First Friends of NJ and NY upholds the inherent dignity and humanity of detained immigrants and asylum seekers. We provide compassion and hope through volunteer visitation, resettlement assistance, and advocacy.
In-person and virtual visits, commissary money, and phone cards. Resettlement
Bond funding, post-release pickups, hosting, rent, and food assistance. Advocacy
Community outreach efforts to promote the rights and safety of immigrants in detention and residing in local communities.
Our friend Carlos, a political refugee from Cuba tells his story of how he came to the US as a child, his struggles in young adulthood, his time in ICE detention and how First Friends of NJ&NY is helping him create a new life for himself.
I sighed when I was asked if I would take a gently used coat for a coat drive I was running as part of my volunteer work for First Friends of NJ & NY.
I had hit upon a highly successful and low effort formula of driving people to an Amazon Wish List to collect items for recent asylum seekers, many who “lose” all their belongings to a combination of human coyotes and our US immigration system.
However, I decided to make an exception. My friend is a practical woman with exceptional taste. I often covet her gauzy shirts from faraway lands sitting behind her in the church pews. Her husband brought me the coat after the church service, a utilitarian Eddie Bower coat in a distinctive purple color.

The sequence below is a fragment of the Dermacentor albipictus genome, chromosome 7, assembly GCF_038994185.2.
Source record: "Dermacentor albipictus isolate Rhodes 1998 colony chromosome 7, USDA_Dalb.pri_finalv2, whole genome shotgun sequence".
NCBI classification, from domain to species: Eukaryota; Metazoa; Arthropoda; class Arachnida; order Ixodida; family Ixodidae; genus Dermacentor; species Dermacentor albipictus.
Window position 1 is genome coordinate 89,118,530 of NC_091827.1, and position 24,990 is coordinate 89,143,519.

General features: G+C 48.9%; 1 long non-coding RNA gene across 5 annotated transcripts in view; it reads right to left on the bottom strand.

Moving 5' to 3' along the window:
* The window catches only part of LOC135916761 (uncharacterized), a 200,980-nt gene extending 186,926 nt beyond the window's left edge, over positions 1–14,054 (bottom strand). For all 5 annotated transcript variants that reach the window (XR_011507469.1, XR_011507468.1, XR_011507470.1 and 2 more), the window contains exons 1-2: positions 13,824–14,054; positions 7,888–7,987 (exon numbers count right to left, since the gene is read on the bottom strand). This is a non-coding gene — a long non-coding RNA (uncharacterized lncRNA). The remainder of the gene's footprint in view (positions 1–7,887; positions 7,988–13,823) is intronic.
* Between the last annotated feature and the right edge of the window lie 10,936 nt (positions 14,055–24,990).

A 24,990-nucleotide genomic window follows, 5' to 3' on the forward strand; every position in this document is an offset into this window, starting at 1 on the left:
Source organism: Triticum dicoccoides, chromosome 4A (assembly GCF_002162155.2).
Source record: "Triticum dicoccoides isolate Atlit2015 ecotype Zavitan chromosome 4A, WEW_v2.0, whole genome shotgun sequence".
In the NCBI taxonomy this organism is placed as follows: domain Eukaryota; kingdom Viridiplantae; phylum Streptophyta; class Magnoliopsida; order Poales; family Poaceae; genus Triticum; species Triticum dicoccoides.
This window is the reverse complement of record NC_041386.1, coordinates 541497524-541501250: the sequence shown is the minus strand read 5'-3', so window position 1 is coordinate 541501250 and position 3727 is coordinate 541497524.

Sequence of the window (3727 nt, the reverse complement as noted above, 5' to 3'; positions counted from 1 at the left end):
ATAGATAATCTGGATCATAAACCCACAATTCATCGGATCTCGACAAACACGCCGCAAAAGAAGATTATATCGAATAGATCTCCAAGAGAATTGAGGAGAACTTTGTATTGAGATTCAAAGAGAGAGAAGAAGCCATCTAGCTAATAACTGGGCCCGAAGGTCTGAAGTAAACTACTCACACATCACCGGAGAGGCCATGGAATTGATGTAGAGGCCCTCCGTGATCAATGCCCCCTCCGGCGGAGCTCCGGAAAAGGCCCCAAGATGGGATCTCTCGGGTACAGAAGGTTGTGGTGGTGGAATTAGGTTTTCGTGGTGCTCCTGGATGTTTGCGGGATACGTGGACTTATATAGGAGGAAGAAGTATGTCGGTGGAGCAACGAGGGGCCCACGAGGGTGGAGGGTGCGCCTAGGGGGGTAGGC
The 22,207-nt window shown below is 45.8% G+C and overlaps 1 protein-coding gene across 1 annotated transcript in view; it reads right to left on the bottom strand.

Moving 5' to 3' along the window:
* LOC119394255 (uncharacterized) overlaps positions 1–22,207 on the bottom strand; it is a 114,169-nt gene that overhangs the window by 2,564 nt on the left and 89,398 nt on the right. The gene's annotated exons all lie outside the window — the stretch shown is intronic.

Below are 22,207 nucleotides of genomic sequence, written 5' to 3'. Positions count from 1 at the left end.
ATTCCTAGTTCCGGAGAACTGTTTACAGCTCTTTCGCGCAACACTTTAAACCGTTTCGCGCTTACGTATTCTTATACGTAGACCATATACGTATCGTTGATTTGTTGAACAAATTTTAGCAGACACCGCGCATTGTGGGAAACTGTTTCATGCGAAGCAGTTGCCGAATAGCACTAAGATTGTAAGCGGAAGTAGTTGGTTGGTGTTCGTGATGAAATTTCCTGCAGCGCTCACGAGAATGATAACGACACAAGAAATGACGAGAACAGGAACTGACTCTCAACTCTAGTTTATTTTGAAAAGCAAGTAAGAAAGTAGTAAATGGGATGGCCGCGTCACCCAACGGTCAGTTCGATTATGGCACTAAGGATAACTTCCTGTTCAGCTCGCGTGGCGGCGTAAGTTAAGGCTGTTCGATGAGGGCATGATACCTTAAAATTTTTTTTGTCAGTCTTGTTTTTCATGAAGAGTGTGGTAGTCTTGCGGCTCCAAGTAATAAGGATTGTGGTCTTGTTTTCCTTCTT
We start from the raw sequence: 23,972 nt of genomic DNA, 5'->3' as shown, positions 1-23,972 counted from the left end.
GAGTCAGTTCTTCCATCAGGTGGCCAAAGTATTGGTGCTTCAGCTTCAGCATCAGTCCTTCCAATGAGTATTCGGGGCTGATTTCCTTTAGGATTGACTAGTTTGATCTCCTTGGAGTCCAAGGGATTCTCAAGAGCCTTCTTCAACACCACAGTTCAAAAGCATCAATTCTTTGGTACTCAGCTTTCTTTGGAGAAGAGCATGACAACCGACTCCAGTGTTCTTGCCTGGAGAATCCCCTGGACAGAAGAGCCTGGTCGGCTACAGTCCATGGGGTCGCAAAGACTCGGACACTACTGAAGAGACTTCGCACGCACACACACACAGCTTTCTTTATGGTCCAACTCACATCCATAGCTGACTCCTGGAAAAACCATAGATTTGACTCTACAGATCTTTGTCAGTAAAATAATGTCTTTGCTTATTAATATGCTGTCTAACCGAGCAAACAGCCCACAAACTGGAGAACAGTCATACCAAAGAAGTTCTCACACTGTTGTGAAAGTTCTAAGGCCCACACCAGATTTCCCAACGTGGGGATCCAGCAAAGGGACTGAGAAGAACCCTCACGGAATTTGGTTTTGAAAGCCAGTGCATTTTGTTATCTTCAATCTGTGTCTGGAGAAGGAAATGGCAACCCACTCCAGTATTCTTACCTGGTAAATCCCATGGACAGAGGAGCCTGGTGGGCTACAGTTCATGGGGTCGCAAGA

He took one last longing look at the coat and said to me in a soft smiling voice, “Here you go, but I am sad to see the coat go, I love the way she looks in this coat.” The tenderness in his words permeated my soul like a contagion. My busy-busy beaver mode evaporated. So much love packed into one appreciative gaze.
What a wonderful feeling to take into Valentine’s Day. Interested in creating a fundraiser for First Friends? Email Gisselle Holloway at [email protected].
Sitting in the darkened theater in the Varick Street WeWork, the low lights played with the molten texture of Sylvian Hyde’s metal hued jacket. He worked his iPad Pro like an appendage, applying the finishing touches on his upcoming collection for the eponymous Sylvian Hyde Menswear brand. Lacking a formal education in fashion, Hyde, age 26, describes his approach to design as “pretty much like a mad scientist.”